Jump to content
ACN Latitudes Forums
  • Trigger-Book-Horizontal-png

Sign in to follow this  
crazy

Intuniv and other questions

Recommended Posts

My son has had a increase in facial tics this year, I feel puberty may be the culprit. He has been on Topamax for 5 years and has had a lot of success up until this year. I know most on this board don't use meds but it truly has been a positive medication for him. He has a decent diet overall and can't really figure out triggers other than lack of sleep and maybe caffeine. I haven't tried the gluten free, dairy free diet because I don't think he could have went 9 months at a time tic free if those were triggers.

We have added Intuniv and he has been on for 1 1/2 weeks and I think there is an increase in tics. I know it takes several weeks to see improvement if there is going to be improvement. Has anyone had good or bad experiences with Intuniv? I also wonder if it's coincidence because this is also the time of year that he has a flare up.

Also, I have read accupuncture can help but how do I find one that knows about tics?

Any help would be appreciated, he starts high school in the fall and fear bullies with all the facial twitching that he has.

Share this post


Link to post
Share on other sites

My son is 14 and has been on Intuniv for 2 years. It took about 6 weeks before I saw improvement. My son started on a low dosage but this dosage had to be bumped up. It keeps his vocal tics under control. I would give it a few weeks. This medication regulates serotinon and dopamine levels.

Share this post


Link to post
Share on other sites

Intuniv is primarily an ADHD medication (aka Tenex , guanfacine )

http://www.webmd.com/drugs/drug-152956-Intuniv+ER+Oral.aspx?drugid=152956&drugname=Intuniv+ER+Oral

From what I know of it, usually it is only rx for tics that are co-morbid with ADHD?

 

I would urge you to also look at the potential adverse side effects just so you are aware of those and can be watchful for them should your child exhibit them.

 

Acupunture has always been one of the most helpful treatments my son had. You should ask if the acupuncturist has experience with children/tics. Select a clinical acupuncture practice.

Share this post


Link to post
Share on other sites

I can’t really speak to the medication issue as I didn’t take anything when I was in school. As I became an adult, my anxiety level rose and I began Haldol and was on it for over ten years. Something I don’t recommend. After I got off of Haldol I began to learn about tic triggers and I realized just how much anxiety affected my tics, specifically when I’m waiting for some event to arrive. (Such as the new school year) I also realized that my tics always got worse in summer. I realized that it probably has something to do with either mold or pollen that is so prevalent in summer. Now, after I've been outside in summer, the first thing I do is get a shower. Then, I will breathe steam for about 10 minutes. It seems to help.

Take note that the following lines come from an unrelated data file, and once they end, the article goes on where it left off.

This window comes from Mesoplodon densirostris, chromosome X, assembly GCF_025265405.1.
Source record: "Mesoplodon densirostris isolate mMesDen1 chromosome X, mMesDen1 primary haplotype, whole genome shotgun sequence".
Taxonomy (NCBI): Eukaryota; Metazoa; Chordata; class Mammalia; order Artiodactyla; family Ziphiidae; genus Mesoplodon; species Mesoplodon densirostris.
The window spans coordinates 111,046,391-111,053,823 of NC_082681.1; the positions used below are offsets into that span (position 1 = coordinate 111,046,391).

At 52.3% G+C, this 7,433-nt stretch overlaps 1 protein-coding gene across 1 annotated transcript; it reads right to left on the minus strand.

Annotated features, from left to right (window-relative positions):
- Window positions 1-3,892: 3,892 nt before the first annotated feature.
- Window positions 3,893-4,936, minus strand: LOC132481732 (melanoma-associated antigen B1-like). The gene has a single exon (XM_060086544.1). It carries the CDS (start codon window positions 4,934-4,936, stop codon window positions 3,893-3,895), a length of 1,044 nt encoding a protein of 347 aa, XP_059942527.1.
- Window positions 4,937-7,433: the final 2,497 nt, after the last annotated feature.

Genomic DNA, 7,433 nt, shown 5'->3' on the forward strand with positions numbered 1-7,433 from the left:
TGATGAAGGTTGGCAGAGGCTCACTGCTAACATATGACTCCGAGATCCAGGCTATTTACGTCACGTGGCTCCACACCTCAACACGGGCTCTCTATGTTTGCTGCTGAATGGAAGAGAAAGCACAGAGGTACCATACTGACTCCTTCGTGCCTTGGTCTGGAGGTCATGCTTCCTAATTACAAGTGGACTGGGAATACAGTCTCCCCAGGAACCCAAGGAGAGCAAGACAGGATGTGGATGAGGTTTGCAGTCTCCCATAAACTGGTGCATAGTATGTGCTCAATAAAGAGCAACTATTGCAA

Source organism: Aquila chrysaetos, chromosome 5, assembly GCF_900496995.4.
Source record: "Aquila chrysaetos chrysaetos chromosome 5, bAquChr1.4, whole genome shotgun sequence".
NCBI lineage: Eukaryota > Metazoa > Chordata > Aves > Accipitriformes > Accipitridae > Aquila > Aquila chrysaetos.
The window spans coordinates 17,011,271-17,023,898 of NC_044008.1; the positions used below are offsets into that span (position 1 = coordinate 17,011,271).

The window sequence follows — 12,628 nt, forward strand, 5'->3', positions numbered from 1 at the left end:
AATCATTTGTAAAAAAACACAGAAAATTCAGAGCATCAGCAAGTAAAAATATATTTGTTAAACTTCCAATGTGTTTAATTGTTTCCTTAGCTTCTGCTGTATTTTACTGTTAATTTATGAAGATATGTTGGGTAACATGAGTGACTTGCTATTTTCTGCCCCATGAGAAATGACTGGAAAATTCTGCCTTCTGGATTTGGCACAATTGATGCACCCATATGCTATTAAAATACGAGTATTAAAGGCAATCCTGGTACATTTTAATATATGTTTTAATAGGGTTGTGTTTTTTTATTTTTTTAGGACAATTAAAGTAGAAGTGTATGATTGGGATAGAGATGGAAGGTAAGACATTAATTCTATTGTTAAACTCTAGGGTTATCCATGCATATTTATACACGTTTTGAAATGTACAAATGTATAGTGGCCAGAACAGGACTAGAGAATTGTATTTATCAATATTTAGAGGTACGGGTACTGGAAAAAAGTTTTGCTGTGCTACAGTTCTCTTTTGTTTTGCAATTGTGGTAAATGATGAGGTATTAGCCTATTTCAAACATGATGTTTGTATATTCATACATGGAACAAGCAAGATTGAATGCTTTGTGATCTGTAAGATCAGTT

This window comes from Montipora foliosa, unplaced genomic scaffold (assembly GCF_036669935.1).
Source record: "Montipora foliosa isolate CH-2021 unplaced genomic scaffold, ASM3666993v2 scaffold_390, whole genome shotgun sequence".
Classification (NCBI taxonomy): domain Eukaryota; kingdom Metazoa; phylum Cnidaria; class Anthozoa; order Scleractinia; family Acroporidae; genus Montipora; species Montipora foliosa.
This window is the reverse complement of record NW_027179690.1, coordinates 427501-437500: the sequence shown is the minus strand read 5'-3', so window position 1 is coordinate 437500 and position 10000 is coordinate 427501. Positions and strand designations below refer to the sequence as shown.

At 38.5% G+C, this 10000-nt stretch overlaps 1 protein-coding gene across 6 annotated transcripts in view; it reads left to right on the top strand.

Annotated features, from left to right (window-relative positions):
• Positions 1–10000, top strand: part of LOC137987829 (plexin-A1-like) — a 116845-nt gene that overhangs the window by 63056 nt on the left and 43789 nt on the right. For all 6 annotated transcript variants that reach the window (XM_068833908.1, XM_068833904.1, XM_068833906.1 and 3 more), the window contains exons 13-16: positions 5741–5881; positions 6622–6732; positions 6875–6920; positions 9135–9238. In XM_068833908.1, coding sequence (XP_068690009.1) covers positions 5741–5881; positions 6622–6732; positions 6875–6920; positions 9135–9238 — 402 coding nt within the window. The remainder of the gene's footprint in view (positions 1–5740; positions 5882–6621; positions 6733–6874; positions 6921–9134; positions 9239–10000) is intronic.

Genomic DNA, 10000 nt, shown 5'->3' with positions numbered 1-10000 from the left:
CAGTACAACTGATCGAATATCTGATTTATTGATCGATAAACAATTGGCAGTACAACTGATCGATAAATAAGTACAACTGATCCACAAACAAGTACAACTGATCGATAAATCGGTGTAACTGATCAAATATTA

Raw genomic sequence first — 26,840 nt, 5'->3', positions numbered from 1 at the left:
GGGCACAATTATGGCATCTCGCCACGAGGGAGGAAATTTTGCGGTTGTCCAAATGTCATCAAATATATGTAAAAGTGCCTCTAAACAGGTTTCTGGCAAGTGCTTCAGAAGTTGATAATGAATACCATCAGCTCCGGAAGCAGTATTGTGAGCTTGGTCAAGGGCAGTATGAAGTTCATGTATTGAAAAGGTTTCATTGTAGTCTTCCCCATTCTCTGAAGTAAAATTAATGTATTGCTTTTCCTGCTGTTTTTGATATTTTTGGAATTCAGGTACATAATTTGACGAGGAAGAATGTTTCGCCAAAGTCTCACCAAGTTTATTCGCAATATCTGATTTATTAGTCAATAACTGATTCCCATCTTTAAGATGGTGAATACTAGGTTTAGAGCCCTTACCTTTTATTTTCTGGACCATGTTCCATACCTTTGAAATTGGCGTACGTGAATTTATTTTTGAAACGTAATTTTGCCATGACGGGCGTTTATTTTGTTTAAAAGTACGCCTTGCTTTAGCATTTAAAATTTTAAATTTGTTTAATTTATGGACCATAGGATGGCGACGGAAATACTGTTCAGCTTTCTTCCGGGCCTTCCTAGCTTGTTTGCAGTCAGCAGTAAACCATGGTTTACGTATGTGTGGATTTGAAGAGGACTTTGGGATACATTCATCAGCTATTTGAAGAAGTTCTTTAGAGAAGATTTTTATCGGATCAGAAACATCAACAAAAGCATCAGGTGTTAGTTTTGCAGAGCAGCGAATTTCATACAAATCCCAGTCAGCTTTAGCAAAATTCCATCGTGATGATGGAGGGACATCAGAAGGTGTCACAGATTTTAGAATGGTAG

You’re probably right regarding the puberty angle. Also, his anxiety about starting high school could be adding to it. Certainly, the thought of being made fun of is a daunting thing. One thing I can say about it is that in my experience and in the lives of many with TS, having a particular activity in your life that you’re passionate about is a big insulator against the psychological effects of bullies. My thing was that I was good at baseball so that was a type of protection for me. I don’t know if your son is athletic or not. I know that some people who are not gifted in a sport have used weight training as a tool to boost their confidence level. There's something about hoisting iron that just makes one feel mentally stronger and confident. (And certainly, building some muscles could be an effective deterrent against bullies. J

 

The most effective thing though is for him to simply laugh it off immediately. He should explain what he has and how he can’t control it. Then, if the bully doesn’t stop, he needs to muster the initiative to go right along with it. If the bully begins imitating him, he should join him, performing a few tics right along with him and then sharing a laugh, saying something like: “I know, the brain is crazy isn’t it?”

 

The worst thing he could do would be to lower his head and appear hurt. It will hurt temporarily of course, but if he can just “act as if” if doesn’t that very first time a bully strikes, it will most likely die out. The bully will have no incentive to continue. After all, where’s the fun of making fun of someone who not only shows no sign of getting upset but laughs? Have him role play with his Dad (or other male friend) so that he is ready to go and knows exactly what he's going to say and how.